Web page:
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‘Para’ is derived from the Greek word παράλληλα and is a medical prefix meaning ‘alongside’ (cf. parathyroid). Hence, the Paralympics takes place ‘alongside’ the Olympic Games. Since the first Paralympic Games in Rome 1960, the event has grown from 400 athletes from 23 countries to become the third largest sporting event in the world with over 4328 athletes representing 159 countries in Rio 2016.1 Paralympic Games comprise 22 summer sports and 6 winter sports with participation by athletes with a diverse range of physical, sensory and cognitive impairments. However, the science and medicine needed to support these athletes have evolved more slowly. In 1992, there were just nine articles in a PubMed search of the entire literature relating to ‘Disability or Paralympic Sport’. Over the last decade, that same search reveals 590 articles, and 101 in the last year, but the breadth of authorship and expertise is narrow. As clinicians and scientists, how do we enhance care of the Para athlete, the International Paralympic Committee‘s term for an athlete with a disability, and encourage further expansion of the scientific literature to provide an evidence-based approach?
We propose four key interventions, abbreviated to the acronym CARE, that may elevate the standard of sport and exercise medicine for athletes with disability.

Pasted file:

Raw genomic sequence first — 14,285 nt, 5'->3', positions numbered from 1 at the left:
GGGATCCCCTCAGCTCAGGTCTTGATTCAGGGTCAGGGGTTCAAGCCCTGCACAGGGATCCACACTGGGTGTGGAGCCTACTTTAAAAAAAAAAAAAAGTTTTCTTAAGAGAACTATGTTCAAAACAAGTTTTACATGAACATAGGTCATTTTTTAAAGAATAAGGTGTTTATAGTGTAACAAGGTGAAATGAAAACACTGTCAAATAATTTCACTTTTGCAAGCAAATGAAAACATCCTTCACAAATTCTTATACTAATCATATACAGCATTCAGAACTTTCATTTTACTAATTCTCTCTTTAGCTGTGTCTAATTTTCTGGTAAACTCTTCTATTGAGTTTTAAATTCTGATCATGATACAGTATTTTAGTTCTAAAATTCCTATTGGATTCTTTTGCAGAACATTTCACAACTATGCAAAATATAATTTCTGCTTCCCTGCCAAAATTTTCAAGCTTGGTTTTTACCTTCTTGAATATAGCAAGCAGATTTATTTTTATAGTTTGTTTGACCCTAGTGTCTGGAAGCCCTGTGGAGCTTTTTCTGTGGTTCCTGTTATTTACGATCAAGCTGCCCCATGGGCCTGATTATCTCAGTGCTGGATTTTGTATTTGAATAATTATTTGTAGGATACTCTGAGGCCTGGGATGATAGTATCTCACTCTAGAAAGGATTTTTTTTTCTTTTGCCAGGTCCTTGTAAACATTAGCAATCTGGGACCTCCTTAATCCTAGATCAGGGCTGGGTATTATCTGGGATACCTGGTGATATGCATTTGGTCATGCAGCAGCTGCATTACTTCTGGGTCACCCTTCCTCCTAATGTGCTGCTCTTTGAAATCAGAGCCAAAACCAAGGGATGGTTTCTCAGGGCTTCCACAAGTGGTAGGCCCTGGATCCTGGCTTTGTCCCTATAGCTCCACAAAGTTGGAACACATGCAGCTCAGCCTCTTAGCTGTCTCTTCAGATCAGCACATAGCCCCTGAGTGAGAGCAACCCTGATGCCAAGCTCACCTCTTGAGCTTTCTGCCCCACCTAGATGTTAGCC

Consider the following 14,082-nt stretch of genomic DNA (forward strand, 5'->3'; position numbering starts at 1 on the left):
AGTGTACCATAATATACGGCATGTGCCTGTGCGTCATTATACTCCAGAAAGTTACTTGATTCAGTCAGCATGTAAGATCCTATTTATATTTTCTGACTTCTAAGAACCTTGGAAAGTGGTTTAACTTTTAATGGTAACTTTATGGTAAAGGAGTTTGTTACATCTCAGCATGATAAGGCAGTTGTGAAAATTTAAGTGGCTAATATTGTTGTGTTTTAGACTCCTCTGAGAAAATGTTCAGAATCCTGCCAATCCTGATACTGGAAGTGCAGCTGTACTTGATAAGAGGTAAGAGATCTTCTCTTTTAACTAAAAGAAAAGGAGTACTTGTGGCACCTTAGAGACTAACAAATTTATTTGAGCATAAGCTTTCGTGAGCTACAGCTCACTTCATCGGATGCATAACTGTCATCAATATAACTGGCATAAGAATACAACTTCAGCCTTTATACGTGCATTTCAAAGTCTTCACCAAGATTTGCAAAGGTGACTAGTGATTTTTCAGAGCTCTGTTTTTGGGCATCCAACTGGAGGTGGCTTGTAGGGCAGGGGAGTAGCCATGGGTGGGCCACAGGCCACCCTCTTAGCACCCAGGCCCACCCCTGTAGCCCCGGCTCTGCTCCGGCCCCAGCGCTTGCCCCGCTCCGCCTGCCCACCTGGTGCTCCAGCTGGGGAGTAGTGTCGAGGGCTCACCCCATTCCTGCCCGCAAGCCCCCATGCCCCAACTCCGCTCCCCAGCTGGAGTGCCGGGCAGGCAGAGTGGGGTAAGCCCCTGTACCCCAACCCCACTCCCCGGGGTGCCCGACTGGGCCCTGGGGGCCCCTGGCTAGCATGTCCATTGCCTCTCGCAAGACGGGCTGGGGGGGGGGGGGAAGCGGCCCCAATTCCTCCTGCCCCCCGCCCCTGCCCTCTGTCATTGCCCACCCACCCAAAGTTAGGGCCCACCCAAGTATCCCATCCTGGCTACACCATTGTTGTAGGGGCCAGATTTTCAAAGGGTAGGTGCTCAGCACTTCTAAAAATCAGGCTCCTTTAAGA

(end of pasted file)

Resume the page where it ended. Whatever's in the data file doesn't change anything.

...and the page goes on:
Collaboration and integration
With the emergence of Sport and Exercise …
Twitter @jonpatricios, @SportswiseUK
Contributors JP and NW conceived the concept of the editorial. JP developed the article framework and drafted the original version of the manuscript after JP and NW had reviewed the appropriate literature, and both contributed relevant content and references. NW edited the manuscript through three iterations. Both authors assessed the reviewers’ comments, drafted the responses and edited the manuscript for resubmission.
Funding The authors have not declared a specific grant for this research from any funding agency in the public, commercial or not-for-profit sectors.
Competing interests JP is an editor of BJSM and receives an honorarium from BMJ.
Provenance and peer review Not commissioned; externally peer reviewed.
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